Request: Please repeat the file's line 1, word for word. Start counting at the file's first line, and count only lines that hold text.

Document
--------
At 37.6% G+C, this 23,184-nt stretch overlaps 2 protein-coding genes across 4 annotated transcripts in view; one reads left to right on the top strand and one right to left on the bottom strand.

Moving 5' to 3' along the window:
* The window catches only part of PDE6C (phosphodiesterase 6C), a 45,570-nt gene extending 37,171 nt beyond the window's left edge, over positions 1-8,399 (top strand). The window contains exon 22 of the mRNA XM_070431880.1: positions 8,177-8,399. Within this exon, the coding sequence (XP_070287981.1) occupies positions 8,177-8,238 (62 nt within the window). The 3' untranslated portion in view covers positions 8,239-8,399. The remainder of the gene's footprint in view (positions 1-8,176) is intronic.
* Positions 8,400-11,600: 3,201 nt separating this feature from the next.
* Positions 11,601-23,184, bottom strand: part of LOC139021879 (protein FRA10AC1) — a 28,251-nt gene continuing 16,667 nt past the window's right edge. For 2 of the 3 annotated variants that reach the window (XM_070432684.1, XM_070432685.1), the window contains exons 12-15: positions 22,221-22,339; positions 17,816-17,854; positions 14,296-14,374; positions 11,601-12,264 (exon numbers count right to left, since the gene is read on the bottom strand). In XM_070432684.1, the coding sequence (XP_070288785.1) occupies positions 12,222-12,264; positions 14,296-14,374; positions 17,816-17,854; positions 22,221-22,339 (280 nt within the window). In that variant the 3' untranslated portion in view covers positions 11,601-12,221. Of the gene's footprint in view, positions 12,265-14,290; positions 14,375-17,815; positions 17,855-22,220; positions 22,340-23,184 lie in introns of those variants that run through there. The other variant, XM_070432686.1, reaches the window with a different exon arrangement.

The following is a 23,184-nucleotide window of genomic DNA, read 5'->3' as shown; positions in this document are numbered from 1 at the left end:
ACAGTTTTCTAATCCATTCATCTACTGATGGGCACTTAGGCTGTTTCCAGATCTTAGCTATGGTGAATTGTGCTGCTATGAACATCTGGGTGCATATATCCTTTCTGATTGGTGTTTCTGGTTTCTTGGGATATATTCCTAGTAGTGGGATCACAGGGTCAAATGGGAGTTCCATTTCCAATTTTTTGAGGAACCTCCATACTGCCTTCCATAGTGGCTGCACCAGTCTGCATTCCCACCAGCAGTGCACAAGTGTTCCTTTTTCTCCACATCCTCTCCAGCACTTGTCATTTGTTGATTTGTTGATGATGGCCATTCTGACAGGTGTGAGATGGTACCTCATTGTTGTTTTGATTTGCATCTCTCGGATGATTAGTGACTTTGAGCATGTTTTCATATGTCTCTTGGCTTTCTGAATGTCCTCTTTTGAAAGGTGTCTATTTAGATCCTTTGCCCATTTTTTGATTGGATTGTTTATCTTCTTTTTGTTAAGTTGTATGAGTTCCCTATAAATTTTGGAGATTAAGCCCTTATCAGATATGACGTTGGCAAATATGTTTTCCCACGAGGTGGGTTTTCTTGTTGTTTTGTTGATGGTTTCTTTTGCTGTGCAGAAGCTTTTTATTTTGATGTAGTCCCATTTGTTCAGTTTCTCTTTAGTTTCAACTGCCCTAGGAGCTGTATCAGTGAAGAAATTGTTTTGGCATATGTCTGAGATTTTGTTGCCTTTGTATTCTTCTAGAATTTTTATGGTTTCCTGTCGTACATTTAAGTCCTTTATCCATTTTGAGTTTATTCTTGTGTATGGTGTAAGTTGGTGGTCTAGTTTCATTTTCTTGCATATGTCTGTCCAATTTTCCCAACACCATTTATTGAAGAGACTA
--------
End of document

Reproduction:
At 37.6% G+C, this 23,184-nt stretch overlaps 2 protein-coding genes across 4 annotated transcripts in view; one reads left to right on the top strand and one right to left on the bottom strand.